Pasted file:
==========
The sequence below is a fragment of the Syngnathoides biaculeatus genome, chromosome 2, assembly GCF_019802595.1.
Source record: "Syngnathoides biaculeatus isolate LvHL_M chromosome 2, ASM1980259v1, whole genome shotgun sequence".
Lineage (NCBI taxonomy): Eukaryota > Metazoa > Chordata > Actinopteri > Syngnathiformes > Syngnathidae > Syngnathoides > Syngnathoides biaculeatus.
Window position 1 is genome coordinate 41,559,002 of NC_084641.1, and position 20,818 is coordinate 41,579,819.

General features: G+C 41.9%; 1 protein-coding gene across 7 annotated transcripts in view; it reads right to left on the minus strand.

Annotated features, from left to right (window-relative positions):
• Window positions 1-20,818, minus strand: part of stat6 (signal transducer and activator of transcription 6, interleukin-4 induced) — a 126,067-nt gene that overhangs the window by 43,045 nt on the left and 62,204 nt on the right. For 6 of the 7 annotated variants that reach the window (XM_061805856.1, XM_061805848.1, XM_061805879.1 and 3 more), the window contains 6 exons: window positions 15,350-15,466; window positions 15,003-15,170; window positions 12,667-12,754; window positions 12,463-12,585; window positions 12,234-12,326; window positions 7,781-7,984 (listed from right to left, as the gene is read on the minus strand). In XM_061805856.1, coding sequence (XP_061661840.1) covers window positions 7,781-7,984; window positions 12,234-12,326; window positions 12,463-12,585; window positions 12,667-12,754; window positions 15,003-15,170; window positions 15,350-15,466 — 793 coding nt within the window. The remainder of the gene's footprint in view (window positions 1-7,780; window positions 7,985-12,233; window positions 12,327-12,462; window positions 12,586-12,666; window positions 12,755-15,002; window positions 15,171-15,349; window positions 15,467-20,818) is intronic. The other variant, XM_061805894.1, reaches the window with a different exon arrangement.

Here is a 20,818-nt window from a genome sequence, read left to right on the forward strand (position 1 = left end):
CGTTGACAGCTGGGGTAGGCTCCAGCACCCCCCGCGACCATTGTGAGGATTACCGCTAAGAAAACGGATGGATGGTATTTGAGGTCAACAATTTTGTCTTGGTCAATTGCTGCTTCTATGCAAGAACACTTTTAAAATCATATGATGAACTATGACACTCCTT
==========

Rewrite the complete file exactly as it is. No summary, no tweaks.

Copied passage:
The sequence below is a fragment of the Syngnathoides biaculeatus genome, chromosome 2, assembly GCF_019802595.1.
Source record: "Syngnathoides biaculeatus isolate LvHL_M chromosome 2, ASM1980259v1, whole genome shotgun sequence".
Lineage (NCBI taxonomy): Eukaryota > Metazoa > Chordata > Actinopteri > Syngnathiformes > Syngnathidae > Syngnathoides > Syngnathoides biaculeatus.
Window position 1 is genome coordinate 41,559,002 of NC_084641.1, and position 20,818 is coordinate 41,579,819.

General features: G+C 41.9%; 1 protein-coding gene across 7 annotated transcripts in view; it reads right to left on the minus strand.

Annotated features, from left to right (window-relative positions):
• Window positions 1-20,818, minus strand: part of stat6 (signal transducer and activator of transcription 6, interleukin-4 induced) — a 126,067-nt gene that overhangs the window by 43,045 nt on the left and 62,204 nt on the right. For 6 of the 7 annotated variants that reach the window (XM_061805856.1, XM_061805848.1, XM_061805879.1 and 3 more), the window contains 6 exons: window positions 15,350-15,466; window positions 15,003-15,170; window positions 12,667-12,754; window positions 12,463-12,585; window positions 12,234-12,326; window positions 7,781-7,984 (listed from right to left, as the gene is read on the minus strand). In XM_061805856.1, coding sequence (XP_061661840.1) covers window positions 7,781-7,984; window positions 12,234-12,326; window positions 12,463-12,585; window positions 12,667-12,754; window positions 15,003-15,170; window positions 15,350-15,466 — 793 coding nt within the window. The remainder of the gene's footprint in view (window positions 1-7,780; window positions 7,985-12,233; window positions 12,327-12,462; window positions 12,586-12,666; window positions 12,755-15,002; window positions 15,171-15,349; window positions 15,467-20,818) is intronic. The other variant, XM_061805894.1, reaches the window with a different exon arrangement.

Here is a 20,818-nt window from a genome sequence, read left to right on the forward strand (position 1 = left end):
CGTTGACAGCTGGGGTAGGCTCCAGCACCCCCCGCGACCATTGTGAGGATTACCGCTAAGAAAACGGATGGATGGTATTTGAGGTCAACAATTTTGTCTTGGTCAATTGCTGCTTCTATGCAAGAACACTTTTAAAATCATATGATGAACTATGACACTCCTT